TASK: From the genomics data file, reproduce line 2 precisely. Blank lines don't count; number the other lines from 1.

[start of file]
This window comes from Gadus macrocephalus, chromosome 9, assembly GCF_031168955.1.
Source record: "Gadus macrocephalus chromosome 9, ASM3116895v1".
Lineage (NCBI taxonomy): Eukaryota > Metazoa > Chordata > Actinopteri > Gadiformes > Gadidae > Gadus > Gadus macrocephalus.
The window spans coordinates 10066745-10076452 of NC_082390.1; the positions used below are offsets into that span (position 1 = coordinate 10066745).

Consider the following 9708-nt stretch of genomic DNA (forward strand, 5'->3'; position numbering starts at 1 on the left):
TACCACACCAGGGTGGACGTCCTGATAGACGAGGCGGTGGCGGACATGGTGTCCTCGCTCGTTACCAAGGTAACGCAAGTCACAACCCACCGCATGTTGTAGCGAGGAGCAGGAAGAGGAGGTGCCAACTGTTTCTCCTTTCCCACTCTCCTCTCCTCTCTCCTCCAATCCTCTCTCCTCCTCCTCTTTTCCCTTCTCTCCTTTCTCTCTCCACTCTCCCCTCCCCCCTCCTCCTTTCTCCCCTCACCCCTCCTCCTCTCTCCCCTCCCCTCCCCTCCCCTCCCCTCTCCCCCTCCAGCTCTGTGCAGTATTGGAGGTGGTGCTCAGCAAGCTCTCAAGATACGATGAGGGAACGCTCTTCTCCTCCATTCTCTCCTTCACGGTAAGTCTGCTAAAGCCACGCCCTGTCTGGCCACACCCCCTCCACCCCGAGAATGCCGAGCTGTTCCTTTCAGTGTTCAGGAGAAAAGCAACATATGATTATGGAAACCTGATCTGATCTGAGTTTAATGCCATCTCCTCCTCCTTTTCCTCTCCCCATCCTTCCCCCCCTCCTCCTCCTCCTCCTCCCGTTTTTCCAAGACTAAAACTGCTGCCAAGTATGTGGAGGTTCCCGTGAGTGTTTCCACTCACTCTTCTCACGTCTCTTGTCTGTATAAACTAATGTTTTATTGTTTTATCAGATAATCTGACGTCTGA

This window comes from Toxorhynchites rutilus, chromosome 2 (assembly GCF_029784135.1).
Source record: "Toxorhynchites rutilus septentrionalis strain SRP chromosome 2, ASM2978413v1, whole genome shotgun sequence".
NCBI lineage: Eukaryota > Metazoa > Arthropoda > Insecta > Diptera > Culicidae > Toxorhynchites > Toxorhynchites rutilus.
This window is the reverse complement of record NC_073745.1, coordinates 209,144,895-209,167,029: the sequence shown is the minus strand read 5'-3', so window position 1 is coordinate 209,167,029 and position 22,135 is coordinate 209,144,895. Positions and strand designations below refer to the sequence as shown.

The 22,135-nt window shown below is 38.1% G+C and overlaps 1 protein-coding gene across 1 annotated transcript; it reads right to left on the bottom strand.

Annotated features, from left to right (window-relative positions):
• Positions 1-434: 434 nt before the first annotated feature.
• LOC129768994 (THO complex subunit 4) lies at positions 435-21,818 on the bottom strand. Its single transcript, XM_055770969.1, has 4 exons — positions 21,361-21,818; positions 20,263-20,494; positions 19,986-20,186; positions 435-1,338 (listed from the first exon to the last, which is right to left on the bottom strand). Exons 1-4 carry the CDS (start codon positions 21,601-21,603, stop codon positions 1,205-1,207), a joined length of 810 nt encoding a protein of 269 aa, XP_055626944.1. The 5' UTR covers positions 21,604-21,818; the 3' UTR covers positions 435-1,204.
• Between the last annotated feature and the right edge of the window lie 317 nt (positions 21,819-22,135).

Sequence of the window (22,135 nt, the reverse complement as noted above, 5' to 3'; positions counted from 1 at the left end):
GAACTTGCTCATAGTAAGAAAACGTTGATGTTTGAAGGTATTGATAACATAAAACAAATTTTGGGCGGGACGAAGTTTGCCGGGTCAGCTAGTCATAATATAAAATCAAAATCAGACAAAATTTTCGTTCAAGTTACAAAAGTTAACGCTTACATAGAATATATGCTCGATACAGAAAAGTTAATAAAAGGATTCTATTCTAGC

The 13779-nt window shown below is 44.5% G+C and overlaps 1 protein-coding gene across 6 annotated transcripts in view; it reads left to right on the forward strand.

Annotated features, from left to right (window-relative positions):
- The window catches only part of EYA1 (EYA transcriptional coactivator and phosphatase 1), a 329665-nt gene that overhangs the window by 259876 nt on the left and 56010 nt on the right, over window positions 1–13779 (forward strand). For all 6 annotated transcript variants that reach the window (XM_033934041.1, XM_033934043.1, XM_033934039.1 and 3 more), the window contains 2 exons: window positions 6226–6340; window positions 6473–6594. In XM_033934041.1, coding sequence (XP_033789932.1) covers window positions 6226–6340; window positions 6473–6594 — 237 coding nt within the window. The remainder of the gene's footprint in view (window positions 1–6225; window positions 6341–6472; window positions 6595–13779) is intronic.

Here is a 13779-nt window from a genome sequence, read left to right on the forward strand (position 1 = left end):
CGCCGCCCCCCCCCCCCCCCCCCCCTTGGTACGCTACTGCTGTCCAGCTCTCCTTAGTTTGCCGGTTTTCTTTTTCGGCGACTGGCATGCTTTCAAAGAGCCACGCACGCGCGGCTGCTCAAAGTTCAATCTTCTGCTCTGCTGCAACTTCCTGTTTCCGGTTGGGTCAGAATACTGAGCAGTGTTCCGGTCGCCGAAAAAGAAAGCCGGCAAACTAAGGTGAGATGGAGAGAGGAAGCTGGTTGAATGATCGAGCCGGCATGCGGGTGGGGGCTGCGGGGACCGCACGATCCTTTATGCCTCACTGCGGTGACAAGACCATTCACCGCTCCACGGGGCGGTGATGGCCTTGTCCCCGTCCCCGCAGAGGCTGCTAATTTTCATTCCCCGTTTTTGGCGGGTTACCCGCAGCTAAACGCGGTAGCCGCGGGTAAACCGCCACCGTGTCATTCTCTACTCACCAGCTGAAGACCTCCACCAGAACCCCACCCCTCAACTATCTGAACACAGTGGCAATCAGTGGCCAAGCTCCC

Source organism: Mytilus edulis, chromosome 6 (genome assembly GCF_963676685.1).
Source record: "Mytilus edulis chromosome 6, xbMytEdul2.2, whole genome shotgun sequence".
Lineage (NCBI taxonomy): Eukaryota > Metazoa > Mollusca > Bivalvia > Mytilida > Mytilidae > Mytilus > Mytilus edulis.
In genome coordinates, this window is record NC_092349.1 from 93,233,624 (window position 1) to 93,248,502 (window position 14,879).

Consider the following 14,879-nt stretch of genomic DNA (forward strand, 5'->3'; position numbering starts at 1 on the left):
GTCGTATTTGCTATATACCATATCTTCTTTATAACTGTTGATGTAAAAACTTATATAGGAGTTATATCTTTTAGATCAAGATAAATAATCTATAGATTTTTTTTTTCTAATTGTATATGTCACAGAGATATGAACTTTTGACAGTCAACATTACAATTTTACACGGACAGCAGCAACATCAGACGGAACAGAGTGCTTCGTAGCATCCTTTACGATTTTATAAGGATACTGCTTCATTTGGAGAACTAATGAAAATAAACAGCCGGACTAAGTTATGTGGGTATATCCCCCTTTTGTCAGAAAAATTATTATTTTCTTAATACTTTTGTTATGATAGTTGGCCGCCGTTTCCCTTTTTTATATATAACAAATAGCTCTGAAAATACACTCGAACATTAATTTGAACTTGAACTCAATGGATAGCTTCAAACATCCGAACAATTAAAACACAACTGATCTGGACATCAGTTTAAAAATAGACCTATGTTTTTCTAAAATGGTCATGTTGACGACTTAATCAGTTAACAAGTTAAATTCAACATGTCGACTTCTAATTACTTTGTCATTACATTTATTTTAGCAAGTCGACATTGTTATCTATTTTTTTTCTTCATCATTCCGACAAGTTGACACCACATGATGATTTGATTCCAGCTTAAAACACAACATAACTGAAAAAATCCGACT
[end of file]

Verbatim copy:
Source record: "Gadus macrocephalus chromosome 9, ASM3116895v1".